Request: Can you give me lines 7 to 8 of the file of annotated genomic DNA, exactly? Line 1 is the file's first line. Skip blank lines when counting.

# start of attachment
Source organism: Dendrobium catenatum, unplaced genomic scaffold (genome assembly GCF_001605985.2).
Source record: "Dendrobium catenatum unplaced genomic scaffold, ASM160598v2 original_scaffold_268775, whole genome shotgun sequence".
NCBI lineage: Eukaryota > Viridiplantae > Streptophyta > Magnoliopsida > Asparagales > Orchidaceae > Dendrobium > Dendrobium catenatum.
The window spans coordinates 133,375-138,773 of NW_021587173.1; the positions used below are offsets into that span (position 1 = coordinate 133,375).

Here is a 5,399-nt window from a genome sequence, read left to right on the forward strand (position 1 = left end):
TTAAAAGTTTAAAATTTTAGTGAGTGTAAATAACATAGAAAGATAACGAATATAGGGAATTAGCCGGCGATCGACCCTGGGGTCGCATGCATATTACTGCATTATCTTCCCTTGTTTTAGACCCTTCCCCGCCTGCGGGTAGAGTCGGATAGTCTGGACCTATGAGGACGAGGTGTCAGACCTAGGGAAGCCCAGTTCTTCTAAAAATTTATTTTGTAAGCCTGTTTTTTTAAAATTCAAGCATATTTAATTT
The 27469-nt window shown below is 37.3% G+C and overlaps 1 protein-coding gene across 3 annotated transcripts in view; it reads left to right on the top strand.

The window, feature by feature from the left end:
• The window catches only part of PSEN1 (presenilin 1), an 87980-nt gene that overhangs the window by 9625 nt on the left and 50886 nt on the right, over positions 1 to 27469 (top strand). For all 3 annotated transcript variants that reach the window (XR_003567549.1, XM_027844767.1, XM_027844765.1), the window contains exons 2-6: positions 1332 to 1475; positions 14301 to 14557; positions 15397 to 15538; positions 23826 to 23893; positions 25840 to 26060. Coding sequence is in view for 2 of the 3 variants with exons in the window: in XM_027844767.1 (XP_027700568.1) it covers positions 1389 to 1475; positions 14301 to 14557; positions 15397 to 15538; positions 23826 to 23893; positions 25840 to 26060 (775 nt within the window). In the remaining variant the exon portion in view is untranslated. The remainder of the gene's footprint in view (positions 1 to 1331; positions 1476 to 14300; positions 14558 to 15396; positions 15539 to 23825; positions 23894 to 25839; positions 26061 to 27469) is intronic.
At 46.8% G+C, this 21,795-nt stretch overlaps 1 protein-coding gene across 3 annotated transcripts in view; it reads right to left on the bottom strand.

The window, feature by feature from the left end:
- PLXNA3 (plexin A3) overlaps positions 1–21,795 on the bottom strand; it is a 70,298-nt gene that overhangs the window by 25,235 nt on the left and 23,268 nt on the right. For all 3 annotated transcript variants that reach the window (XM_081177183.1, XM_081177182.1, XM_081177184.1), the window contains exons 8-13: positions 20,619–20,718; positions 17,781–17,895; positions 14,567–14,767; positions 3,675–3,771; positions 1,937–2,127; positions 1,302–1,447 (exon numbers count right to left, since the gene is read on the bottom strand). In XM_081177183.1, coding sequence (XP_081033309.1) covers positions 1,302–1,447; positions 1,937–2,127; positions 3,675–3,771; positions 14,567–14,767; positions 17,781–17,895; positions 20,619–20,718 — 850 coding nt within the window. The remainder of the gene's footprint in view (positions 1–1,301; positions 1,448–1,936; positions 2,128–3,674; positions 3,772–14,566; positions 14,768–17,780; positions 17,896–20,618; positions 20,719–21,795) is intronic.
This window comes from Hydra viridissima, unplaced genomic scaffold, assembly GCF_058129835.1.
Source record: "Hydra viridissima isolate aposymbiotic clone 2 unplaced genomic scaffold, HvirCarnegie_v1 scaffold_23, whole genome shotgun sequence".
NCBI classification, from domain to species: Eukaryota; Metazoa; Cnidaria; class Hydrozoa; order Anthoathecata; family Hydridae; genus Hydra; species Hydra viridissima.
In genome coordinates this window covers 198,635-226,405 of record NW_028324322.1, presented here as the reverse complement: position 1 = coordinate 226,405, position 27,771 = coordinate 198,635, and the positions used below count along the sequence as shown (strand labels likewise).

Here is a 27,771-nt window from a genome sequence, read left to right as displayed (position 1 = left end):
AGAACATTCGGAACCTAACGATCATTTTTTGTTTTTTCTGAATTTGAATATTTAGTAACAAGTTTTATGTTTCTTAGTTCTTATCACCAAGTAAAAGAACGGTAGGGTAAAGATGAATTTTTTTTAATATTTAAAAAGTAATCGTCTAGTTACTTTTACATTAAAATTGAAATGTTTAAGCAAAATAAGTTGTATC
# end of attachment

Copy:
The 27469-nt window shown below is 37.3% G+C and overlaps 1 protein-coding gene across 3 annotated transcripts in view; it reads left to right on the top strand.

The window, feature by feature from the left end: